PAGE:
Irish Water told of child-benefit data concerns early

Officials told utility that proposals to check child ages regularly would be ‘onerous and inefficient’

The Department of Social Protection warned Irish Water at their very first meeting that child benefit details could not be reliably used for the purposes of allocating allowances for water charges.

Tensions between the utility and the department over Irish Water's requests to access citizens' data are evident in email exchanges which were released to The Irish Times under Freedom of Information legislation.

The documents reveal that, despite the department’s warnings, Irish Water continued to plan around getting access to the information, right up until the requirement to provide PPS numbers was dropped when the Government’s new water charges plan was announced in November.

Irish Water has now begun the process of deleting the PPS numbers it captured on the first application forms sent out from September, and said it will "will consult with the office of the Data Protection Commissioner to establish the parameters for independent verification by a third party of the systems put in place to manage the removal of PPS numbers".

Records from June to November reveal frustrations within the department over the water utility’s failure to engage with it.

They indicate clearly that, while Irish Water insisted it needed access to the PPS information in order to validate water allowances, it was not sure how to go about getting the information, what data it really needed, or what it would do with it, if and when it got it.

It was warned by department officials that its plan to base decisions on child water allowances could not be reliably based on decisions the department had made on awarding child benefit.

Documents prepared internally to assess how the department could go about facilitating Irish Water, state it was generally collecting a male householder’s PPS number, whereas child benefit was primarily paid to mothers.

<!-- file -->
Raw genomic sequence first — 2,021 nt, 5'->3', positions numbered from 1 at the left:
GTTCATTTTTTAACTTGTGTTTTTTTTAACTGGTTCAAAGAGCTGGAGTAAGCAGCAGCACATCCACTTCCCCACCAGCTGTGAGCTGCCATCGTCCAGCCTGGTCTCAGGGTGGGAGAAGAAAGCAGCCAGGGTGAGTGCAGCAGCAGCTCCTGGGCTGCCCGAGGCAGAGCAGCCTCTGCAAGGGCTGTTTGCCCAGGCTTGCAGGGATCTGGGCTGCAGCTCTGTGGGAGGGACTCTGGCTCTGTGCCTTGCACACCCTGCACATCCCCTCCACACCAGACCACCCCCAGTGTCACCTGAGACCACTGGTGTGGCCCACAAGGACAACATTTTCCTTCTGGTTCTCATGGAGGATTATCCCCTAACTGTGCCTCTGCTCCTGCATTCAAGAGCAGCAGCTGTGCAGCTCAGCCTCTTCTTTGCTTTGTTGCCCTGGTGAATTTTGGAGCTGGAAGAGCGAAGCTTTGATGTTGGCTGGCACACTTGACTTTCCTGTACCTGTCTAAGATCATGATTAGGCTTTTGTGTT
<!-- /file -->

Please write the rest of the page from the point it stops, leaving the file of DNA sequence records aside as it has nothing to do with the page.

In addition, the method of verifying on an ongoing basis that a child was under 18 (for the purposes of allocating water allowances) would be “onerous and inefficient” for both organisations, the department indicated.

In August, just days before Irish Water began sending out application forms to householders, customer service manager Mike Cody acknowledged there appeared to have been “a vacuum created” in terms of its contact with the department since an earlier informal meeting. He sought to re-engage with it on the exchange of data.

While, in theory, the utility was by then legally allowed to collect PPS numbers (after Tánaiste and Minister for Social Protection Joan Burton made an amendment to the Social Welfare Bill in the summer), it had not agreed any of the protocols required to let it use the information.

Publicly, the Tánaiste and other ministers were insisting the PPS data would only be used by Irish Water to validate allowances and that it, like any other body using the PPS, would face sanctions for its misuse.

However, behind the scenes, it was clear there was concern among department staff.

The Data Protection Commissioner’s office also rang the department on a couple of occasions to indicate it had been dealing with a significant number of queries from the public about the PPS issue.

The department too was fielding calls from citizens concerned their PPS numbers would be handed over, and officials expressed concern they would end up being sucked into arguments about decisions made on water allowances that were nothing to do with them.

One official noted in an email he had not been “in the loop” re Irish Water, adding it was a “lucky escape by all accounts”.

A spokeswoman for the Data Protection Commissioner said it remained in contact with Irish Water in relation to its intention to remove from its systems the PPS numbers it had collected.